The Democratic strategy toward Judge Brett Kavanaugh has been apparent since September 4. Within minutes of Chuck Grassley calling the Judiciary Committee to order, Democrats began to interrupt him. They wanted to delay the hearing until their demands for documents had been met. They managed to prolong the hearing for about an hour. Then they retreated.
The objective was clear: Delaying the confirmation would be tantamount to defeating the confirmation. Why? Because if the delay lasted past Election Day, and if Democrats took the Senate, then the empowered minority could pressure two wayward Republicans into voting No. In January the Democratic Senate could block any subsequent Trump nominee—payback for Merrick Garland.
It didn't seem to work. Emphasis on "seem." Kavanaugh passed the initial rounds of questioning. What no one knew was that weeks earlier Dianne Feinstein had helped Professor Christine Blasey Ford secure legal counsel, and that Senator Feinstein possessed a letter that would, if leaked, re-open the confirmation process. Creating a new delay. And a much more serious threat to Kavanaugh's nomination and to the prospects of the conservative legal movement.
Ford's accusation of sexual assault became public on September 16. She expressed her desire to testify. So too did Kavanaugh—indeed, he was ready to deny her charges before the Senate the following day. Negotiations with Ford's team, which lasted for more than a week, prevented that from happening. On September 22, Ford expressed her "commitment" to appearing before the committee on September 27. Within 24 hours of that agreement, both the New Yorker and Michael Avenatti surfaced fresh allegations against Kavanaugh, each claim more implausible than the other. Feinstein's response? Another call for another delay.
This time Grassley said no. The hearing took place as scheduled. And what a hearing—one of the most dramatic in American history. Dr. Ford was a compelling witness. So was Kavanaugh. The eight hours of testimony were emotional, heated, contentious, and gripping. In the end we had learned little from the proceedings that we did not know already. Ford cannot say when the party was, or where, or who the fourth boy was, or how she got there, or how she got home, some 20 minutes away by car.
The individuals named by Ford as attending the party in question have communicated to the committee, under penalty, that they have no recollection of such events. Ford's good friend, Leland Keyser, says in addition that she does not know Kavanaugh—though she also told the Washington Post that she believes Ford's story. For his part, Kavanaugh denied the allegations, and provided the committee detailed calendars of the summer in which the attack is said to have taken place. While not dispositive, they show no record of such a gathering.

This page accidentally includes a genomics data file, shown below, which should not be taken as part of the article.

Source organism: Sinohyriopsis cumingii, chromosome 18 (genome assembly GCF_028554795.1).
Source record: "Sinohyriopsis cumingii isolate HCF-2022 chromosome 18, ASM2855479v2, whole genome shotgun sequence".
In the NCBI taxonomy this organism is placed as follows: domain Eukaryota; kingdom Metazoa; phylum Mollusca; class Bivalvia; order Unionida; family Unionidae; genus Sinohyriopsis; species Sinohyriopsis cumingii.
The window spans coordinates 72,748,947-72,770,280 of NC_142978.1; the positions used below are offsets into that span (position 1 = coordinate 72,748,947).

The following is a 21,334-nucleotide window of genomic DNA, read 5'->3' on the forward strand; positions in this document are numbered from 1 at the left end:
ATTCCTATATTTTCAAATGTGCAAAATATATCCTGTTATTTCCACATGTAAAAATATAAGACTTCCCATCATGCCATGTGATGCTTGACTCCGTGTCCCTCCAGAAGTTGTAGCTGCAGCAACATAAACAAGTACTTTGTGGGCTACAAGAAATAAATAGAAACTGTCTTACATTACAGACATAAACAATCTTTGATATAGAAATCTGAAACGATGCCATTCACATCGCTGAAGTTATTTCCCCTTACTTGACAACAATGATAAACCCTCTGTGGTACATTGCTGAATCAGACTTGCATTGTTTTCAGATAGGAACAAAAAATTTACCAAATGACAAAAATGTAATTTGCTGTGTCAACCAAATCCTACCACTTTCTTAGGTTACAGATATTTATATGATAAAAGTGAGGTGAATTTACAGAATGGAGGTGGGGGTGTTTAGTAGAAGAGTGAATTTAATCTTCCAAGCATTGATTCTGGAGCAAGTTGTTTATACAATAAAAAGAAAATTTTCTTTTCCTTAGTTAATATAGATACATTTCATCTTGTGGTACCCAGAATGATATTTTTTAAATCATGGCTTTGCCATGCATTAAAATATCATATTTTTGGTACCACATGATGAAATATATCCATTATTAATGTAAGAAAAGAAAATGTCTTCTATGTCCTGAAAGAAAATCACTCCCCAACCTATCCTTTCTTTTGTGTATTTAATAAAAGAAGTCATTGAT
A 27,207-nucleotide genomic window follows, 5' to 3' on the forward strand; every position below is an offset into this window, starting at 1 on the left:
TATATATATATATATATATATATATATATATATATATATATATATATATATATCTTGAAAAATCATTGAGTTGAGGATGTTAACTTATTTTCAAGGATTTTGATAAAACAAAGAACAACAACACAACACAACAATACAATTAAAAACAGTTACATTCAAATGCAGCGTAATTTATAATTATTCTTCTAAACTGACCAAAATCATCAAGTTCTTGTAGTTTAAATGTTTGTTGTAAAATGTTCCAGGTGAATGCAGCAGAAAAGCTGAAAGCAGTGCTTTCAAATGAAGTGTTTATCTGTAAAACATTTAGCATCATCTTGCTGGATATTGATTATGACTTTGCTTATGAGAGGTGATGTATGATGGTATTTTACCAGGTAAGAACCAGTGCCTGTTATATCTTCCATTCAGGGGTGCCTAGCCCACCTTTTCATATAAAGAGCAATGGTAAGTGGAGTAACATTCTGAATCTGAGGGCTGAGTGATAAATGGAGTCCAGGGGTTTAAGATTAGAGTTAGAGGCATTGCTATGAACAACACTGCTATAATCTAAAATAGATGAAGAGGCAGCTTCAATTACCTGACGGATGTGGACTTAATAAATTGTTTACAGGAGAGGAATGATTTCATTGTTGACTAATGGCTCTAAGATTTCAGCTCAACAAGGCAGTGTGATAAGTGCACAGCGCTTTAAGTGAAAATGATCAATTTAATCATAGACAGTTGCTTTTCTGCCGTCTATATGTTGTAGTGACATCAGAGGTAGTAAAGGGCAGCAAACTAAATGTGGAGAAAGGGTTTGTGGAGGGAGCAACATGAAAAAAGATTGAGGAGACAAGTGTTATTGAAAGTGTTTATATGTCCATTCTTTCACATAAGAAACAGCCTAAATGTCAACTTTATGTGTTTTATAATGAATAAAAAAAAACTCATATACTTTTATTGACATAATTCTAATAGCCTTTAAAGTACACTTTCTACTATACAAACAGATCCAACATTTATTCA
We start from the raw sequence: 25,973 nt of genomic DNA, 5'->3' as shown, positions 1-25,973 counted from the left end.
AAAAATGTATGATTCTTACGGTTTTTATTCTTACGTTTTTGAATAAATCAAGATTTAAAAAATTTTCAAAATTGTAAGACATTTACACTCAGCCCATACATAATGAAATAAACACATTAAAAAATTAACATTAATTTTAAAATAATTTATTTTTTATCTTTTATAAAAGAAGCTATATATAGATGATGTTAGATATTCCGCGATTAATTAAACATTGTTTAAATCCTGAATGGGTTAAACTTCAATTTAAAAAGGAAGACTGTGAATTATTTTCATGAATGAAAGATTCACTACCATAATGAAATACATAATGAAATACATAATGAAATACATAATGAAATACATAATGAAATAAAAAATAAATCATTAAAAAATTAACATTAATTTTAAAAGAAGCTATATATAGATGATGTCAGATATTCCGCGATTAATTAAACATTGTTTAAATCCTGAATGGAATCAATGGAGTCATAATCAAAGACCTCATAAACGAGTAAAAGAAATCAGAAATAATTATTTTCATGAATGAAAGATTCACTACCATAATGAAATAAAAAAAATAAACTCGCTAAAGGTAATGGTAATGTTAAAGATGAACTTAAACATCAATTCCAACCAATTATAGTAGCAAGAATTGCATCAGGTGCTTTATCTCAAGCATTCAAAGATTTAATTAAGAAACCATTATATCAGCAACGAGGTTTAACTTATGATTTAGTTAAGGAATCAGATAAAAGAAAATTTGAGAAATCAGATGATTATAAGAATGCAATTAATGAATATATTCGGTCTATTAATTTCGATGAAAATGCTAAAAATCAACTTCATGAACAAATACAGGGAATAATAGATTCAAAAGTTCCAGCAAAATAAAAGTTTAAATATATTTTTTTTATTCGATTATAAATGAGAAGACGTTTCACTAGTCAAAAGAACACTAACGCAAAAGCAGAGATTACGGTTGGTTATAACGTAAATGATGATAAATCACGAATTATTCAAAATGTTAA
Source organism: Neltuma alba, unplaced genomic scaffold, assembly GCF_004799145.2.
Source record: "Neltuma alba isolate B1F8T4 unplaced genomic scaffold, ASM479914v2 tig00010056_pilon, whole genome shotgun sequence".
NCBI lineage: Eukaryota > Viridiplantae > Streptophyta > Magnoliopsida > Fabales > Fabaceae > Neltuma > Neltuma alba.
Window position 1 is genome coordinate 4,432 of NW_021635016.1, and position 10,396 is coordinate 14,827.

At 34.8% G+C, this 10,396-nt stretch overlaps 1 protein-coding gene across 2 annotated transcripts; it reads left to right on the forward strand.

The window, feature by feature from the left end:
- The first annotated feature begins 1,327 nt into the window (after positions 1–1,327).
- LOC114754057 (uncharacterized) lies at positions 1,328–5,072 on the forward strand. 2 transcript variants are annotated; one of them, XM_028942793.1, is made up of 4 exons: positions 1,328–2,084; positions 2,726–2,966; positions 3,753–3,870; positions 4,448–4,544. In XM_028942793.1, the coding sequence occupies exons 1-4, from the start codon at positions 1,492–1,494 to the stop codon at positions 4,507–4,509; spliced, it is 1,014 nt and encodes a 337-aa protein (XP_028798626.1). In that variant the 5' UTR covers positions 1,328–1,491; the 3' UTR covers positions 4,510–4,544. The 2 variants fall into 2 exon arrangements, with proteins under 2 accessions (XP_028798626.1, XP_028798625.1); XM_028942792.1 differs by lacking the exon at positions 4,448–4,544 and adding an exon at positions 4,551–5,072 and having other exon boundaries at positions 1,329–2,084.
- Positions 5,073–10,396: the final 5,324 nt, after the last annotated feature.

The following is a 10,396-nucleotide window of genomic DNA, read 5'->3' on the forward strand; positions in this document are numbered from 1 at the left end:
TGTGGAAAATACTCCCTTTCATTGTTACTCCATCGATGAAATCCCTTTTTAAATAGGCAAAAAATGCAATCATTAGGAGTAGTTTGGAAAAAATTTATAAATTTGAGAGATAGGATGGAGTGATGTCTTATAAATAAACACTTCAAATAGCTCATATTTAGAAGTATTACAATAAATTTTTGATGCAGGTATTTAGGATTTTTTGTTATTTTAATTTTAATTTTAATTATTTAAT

What to do? Again, the Democrats want to delay the process at least until the FBI has investigated Ford's story. They have no good answer when it is pointed out that the FBI would merely conduct the same sort of interviews the majority staff of the Judiciary Committee has been conducting—interviews in which the minority staff has not participated. More than three decades after the events in question, with no forensic evidence and so few details, the FBI would be left where all of us are. In the dark. Caught between a woman who is "100 percent" certain Brett Kavanaugh assaulted her, and a man who is "100 percent" certain he did not.
In the end, as the Democrats reminded us, the Senate Judiciary Committee is not a court of law. It is up to the Senate to decide whether Dr. Ford's charges disqualify Judge Kavanaugh from the Supreme Court. Many senators of both parties seem already to have made up their minds. I can't tell you where the undecided will fall, or whether Judge Kavanaugh will become Justice Kavanaugh. Events have moved too quickly for predictions. Kavanaugh may still get through. He made a strong case for his innocence.
What is clear is that the Senate must vote, up or down, on Kavanaugh's nomination. One way or another, the roll must be called. Yeas and Nays must be recorded.
For two reasons. The first is political. If Republicans walk away from Kavanaugh now, especially after Lindsey Graham's philippic, the conservative grassroots will revolt and the midterm election will be an unmitigated disaster. According to polls, the GOP has already lost the middle. It cannot afford to lose the right. The base is the difference between no wave and a blue wave, between a blue wave and a tsunami. Let each senator say what he or she believes, and record that judgment by vote. Even if the nomination fails because no Democrat votes yes and two Republicans vote no, that is a better outcome for the GOP than no vote at all. Conservatives expect to be disappointed by individual Republicans. No vote? Conservatives walk away.
The other reason to call the roll is more abstract. This story is about more than an allegation of sexual assault. It has become a matter of political precedent. The public deserves to know the Senate's position on the following question: Are uncorroborated allegations, sometimes made anonymously, from high school and college enough to disqualify men and women from appointed office? Are we prepared to establish a standard by which appointees are judged by comments in a high school yearbook, statements from classmates 30 or 35 years ago, and attendance at student parties where alcohol was consumed?
If we are to go down this road, then we should know where each of the 100 men and women elected to the United States Senate, including Susan Collins, Lisa Murkowski, and Jeff Flake, stand at the outset. How else will we be able to apportion blame when the three Furies arrive? Because they are on their way.